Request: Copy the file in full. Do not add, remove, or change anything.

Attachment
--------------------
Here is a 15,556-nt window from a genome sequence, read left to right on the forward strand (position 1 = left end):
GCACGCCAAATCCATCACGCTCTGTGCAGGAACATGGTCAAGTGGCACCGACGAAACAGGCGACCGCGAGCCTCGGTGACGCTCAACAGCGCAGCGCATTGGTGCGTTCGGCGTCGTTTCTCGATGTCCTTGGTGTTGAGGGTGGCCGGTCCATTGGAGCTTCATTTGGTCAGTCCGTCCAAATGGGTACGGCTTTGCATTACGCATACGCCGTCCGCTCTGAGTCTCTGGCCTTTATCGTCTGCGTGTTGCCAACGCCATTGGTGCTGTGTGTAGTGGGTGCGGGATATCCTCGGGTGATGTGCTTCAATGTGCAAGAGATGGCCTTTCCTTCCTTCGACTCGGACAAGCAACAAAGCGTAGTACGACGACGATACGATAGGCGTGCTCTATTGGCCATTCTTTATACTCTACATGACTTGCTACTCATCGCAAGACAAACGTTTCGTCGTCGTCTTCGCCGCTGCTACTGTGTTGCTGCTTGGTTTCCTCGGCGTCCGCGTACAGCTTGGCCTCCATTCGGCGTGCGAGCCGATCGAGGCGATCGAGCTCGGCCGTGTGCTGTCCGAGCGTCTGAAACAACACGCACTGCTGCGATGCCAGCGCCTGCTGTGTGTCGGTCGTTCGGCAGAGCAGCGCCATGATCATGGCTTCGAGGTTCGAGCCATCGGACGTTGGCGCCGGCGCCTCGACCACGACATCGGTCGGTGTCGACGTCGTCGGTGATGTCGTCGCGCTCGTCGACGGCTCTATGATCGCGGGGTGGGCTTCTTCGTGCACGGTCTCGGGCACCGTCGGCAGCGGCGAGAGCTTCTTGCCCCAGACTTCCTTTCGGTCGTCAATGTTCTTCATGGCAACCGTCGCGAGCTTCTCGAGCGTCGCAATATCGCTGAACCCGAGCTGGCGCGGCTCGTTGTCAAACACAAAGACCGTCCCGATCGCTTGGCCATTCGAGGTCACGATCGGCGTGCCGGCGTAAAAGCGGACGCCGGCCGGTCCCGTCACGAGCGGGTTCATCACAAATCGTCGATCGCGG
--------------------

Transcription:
Here is a 15,556-nt window from a genome sequence, read left to right on the forward strand (position 1 = left end):
GCACGCCAAATCCATCACGCTCTGTGCAGGAACATGGTCAAGTGGCACCGACGAAACAGGCGACCGCGAGCCTCGGTGACGCTCAACAGCGCAGCGCATTGGTGCGTTCGGCGTCGTTTCTCGATGTCCTTGGTGTTGAGGGTGGCCGGTCCATTGGAGCTTCATTTGGTCAGTCCGTCCAAATGGGTACGGCTTTGCATTACGCATACGCCGTCCGCTCTGAGTCTCTGGCCTTTATCGTCTGCGTGTTGCCAACGCCATTGGTGCTGTGTGTAGTGGGTGCGGGATATCCTCGGGTGATGTGCTTCAATGTGCAAGAGATGGCCTTTCCTTCCTTCGACTCGGACAAGCAACAAAGCGTAGTACGACGACGATACGATAGGCGTGCTCTATTGGCCATTCTTTATACTCTACATGACTTGCTACTCATCGCAAGACAAACGTTTCGTCGTCGTCTTCGCCGCTGCTACTGTGTTGCTGCTTGGTTTCCTCGGCGTCCGCGTACAGCTTGGCCTCCATTCGGCGTGCGAGCCGATCGAGGCGATCGAGCTCGGCCGTGTGCTGTCCGAGCGTCTGAAACAACACGCACTGCTGCGATGCCAGCGCCTGCTGTGTGTCGGTCGTTCGGCAGAGCAGCGCCATGATCATGGCTTCGAGGTTCGAGCCATCGGACGTTGGCGCCGGCGCCTCGACCACGACATCGGTCGGTGTCGACGTCGTCGGTGATGTCGTCGCGCTCGTCGACGGCTCTATGATCGCGGGGTGGGCTTCTTCGTGCACGGTCTCGGGCACCGTCGGCAGCGGCGAGAGCTTCTTGCCCCAGACTTCCTTTCGGTCGTCAATGTTCTTCATGGCAACCGTCGCGAGCTTCTCGAGCGTCGCAATATCGCTGAACCCGAGCTGGCGCGGCTCGTTGTCAAACACAAAGACCGTCCCGATCGCTTGGCCATTCGAGGTCACGATCGGCGTGCCGGCGTAAAAGCGGACGCCGGCCGGTCCCGTCACGAGCGGGTTCATCACAAATCGTCGATCGCGG